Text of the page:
offer great package deals to countries all across Europe, from the tranquil lakes of Italy to the dramatic mountain & lake scenery of Switzerland all with breathtaking views that are guaranteed to help you unwind.

Research has also shown that walking outside and especially by water can be an effective way of helping to combat mild depression. So whether itÂ’s a national park and nature that will help you unwind or the serenity of water that will create calm in your life make sure you take stock this Depression Awareness week and look after you.

Depression increases heart attack risk in women


New York: Women who suffer from clinical depression are more than twice as likely to die of a heart attack

A US study of more than 63,000 women suggested this could be because unhappy women are more likely to smoke, have high blood pressure and eat unhealthily.

The more depressed a woman is, the higher her risk of death from a sudden heart attack or chronic heart disease.

The most severe type of depression, clinical depression, is associated with a more than 100 per cent increased risk of a sudden cardiac death. The risk was even higher among women on antidepressant drugs – but this may be because these medicines are prescribed to the most depressed women.

Study leader Dr William Whang, of Columbia University, said: “It’s important for women with depression to be aware of the possible association with heart disease, and work with their healthcare providers to manage their risk for coronary heart disease.

“A significant part of the heightened risk for cardiac events seems to be explained by the fact that coronary heart disease risk factors such as high blood pressure, diabetes, elevated cholesterol, and smoking were more common among women with more severe depressive symptoms.’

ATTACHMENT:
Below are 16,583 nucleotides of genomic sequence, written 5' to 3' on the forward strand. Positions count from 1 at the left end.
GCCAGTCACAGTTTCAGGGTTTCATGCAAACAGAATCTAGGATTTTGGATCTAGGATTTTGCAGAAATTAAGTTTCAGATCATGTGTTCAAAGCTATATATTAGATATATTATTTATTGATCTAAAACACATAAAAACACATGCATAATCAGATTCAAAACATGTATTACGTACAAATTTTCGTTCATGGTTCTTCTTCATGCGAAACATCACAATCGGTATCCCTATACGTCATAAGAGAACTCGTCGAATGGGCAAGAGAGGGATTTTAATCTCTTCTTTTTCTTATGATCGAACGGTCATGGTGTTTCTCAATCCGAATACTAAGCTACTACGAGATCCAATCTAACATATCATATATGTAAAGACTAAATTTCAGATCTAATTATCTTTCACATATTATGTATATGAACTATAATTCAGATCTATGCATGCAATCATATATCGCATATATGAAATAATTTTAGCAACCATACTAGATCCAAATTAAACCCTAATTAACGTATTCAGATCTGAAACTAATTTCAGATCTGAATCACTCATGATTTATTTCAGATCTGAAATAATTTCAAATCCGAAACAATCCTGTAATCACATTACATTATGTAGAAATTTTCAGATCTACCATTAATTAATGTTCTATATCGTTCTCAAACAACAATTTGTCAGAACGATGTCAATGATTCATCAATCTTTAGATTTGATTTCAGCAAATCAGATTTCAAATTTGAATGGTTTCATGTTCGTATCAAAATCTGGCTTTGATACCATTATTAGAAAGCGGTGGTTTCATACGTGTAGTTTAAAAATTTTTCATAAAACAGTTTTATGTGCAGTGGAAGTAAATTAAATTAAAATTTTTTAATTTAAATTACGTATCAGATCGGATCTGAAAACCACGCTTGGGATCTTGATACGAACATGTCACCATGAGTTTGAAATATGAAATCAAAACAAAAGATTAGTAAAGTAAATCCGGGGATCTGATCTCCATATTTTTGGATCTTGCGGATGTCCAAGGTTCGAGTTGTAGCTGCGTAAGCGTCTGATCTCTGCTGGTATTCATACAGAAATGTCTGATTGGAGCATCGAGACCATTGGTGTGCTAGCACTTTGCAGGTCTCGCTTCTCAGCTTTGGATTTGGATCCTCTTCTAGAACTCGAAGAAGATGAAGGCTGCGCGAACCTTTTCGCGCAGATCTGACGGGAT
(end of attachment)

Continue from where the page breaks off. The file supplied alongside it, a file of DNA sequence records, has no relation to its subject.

In the Journal of the American College of Cardiology, Dr Sanjiv Narayan commented: “These data indicate the link between depression and serious heart rhythm problems may be more complex than previously thought. It raises the question of whether this association may have something to do with the antidepressant drugs used to treat depression.’

Don’t be a hot sleeping beauty


London: Beat summer insomnia with top tips plus advice from the free consumer ‘Good Sleep Guide’, in association with Dr Chris Idzikowski.

The Great British Summer is well and truly upon us, to the delight of many, but the warmer weather can be extremely detrimental to our sleep patterns.

Fewer hours of darkness and a rise in temperature mean that getting a good night’s sleep becomes far more difficult than it would usually be.Poor quality sleep is known to lead to problems with learning, memory, concentration and low mood.
Keeping cool at night and blocking out early morning sunshine is essential for a good night’s sleep according to the experts. With this is mind, TEMPUR offers some top tips on how to beat summer insomnia, including some advice from sleep expert and director of the Edinburgh Sleep Center Dr Chris Idzikowski, taken from ‘The Good Sleep Guide’, a free consumer advice guide to the perfect night’s sleep*:

Control room temperature